According to IRS records, 90% of Americans haven't seen real growth in their wages in more than 30 years.

At the same time, whether anti-worker policies were shaped as Reagonomics, Triangulation, Neo-Conservatism or Neo-Liberalism, the "new" economy that arose as the real economy was gutted, ultimately lined the pockets of the nation's uber-wealthy overclass, giving 1% of the nation's population around a 50% share of its economy.

VIDEO: Warren and Krugman talk economics at CUNY

Ever wish you could hear Paul Krugman and Elizabeth Warren exchanging ideas? Here you go… (Thanks, CUNY)

 
The following description via the CUNY TV Youtube channel

Senator Elizabeth Warren (D-MA) and Paul Krugman, economist and columnist for The New York Times and Distinguished Scholar at the Luxembourg Income Study Center, at the Graduate Center, CUNY, engage in a discussion of public policy, economics and the middle class. Moderator: Janet Gornick, Director of the Luxembourg Income Study Center, CUNY. Taped at CUNY Graduate Center, Sept. 4, 2014. (90 min.)

Check out other great CUNY shows here.


 
 

Minimum Wage Inadequate for Steep Housing Costs in the U.S.

Reality Check: Minimum Hourly Wages Needed to Afford a One-Bedroom Apartment in the U.S. (via Americans Against The Tea Party)

How much does it really cost to pay for a one bedroom apartment? The National Low Income Housing Coalition released a report that officially shows how much a worker would have to earn according to “fair market rent,” to afford a one bedroom rental…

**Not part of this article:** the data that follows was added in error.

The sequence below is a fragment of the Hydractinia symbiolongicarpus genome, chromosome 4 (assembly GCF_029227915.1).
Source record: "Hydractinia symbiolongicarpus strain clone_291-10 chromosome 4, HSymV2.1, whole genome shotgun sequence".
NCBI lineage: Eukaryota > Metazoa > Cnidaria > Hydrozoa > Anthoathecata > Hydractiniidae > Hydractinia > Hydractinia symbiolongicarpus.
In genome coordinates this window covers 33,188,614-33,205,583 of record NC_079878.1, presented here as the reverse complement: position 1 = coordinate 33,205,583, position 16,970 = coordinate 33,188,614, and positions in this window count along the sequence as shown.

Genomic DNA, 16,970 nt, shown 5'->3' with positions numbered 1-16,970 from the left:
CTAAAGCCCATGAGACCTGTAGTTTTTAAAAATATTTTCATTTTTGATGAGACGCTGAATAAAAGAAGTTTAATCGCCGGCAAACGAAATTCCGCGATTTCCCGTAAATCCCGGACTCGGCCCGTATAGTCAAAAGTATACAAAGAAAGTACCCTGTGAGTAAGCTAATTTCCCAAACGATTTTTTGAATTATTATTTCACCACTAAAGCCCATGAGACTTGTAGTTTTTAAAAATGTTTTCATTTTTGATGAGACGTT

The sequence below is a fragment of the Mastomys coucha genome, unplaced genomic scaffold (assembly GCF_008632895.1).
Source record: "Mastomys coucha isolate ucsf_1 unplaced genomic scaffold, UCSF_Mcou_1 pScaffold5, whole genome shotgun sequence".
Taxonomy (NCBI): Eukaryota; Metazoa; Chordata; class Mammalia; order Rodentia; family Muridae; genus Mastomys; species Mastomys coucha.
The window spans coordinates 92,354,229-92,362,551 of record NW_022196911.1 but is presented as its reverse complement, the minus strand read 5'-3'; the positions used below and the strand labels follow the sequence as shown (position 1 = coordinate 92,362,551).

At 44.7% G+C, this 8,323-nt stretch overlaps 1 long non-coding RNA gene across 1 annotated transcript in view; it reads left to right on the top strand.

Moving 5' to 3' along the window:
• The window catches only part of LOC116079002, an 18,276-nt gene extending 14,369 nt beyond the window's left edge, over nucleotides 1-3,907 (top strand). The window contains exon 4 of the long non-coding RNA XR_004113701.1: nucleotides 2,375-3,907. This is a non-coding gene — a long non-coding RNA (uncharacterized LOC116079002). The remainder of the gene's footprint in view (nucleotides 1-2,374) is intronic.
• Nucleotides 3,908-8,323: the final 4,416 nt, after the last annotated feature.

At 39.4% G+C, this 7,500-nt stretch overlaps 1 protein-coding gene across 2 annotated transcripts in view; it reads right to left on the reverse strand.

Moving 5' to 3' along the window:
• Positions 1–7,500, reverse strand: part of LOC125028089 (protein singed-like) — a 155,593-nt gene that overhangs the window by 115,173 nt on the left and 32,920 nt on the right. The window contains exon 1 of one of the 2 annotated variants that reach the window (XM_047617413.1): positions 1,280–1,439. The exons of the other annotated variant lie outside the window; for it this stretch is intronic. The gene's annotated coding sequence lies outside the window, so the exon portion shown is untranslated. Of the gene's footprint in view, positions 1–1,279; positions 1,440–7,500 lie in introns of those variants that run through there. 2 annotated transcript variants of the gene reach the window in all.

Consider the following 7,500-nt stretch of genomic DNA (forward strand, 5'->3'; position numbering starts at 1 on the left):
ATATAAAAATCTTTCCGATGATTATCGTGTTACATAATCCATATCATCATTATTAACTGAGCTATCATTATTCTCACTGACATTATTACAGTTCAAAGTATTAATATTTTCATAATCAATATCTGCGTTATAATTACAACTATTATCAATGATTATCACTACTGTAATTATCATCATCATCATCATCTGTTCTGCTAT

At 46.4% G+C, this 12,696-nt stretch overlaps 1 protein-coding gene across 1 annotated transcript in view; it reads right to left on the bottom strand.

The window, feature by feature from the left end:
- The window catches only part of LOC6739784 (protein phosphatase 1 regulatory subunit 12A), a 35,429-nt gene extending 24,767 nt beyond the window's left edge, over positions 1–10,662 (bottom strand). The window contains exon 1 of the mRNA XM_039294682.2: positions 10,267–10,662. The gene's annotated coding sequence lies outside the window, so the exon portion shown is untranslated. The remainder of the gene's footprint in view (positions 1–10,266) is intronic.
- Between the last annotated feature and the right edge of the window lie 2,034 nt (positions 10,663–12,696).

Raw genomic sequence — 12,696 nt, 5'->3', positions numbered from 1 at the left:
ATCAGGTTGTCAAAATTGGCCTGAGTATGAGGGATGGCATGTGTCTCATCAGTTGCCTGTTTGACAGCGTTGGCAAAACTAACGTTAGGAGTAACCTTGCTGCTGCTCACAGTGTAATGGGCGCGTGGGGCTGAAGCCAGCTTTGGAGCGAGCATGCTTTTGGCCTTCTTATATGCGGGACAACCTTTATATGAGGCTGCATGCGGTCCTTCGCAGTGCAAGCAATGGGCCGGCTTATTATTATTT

3 Stats that Prove the “Recovery” is Just a Shift to Low Wage Jobs

The National Employment Law Project recently released a report(.pdf) on the state of the economic recovery. What it found was an economy where good-paying jobs are being replaced with low-wage jobs.

Wages broken down by jobs lost during the Great Recession vs. jobs gained during the Economic "Recovery." (Data via NELP. Chart MJalonschi/BQBrew)
Wages broken down by jobs lost during the Great Recession vs. jobs gained during the Economic "Recovery." (Data via NELP. Chart MJalonschi/BQBrew)

As workers around the country organize for higher wages, the report sheds new light on the new realities of the American economy.

The heart of the report can be summarized in these three statistics:

  1. Higher-wage occupations constituted 41 percent of recession losses, but only 30 percent of recovery growth.
  2. Mid-wage occupations constituted 37 percent of recession losses, but only 26 percent of recovery growth.
  3. Lower-wage occupations constituted 22 percent of recession losses, but 44 percent of recovery growth. Out of every 9 jobs created during the economic "recovery," four were lower-wage occupations.

You can read the full report here:

National Employment Law Project | Low Wage Recovery.

Slideshow: NYC Fast Food Workers Rally for a ‘Living Wage’

Slideshow: NYC Fast Food Workers Rally for a ‘Living Wage’ (via Moyers & Company)

Earlier this month, leaders from the New York Senate and the Assembly joined fast food workers outside a McDonald’s restaurant in midtown Manhattan to demand that the $8 minimum wage being paid to workers in the state be raised. New York State recently…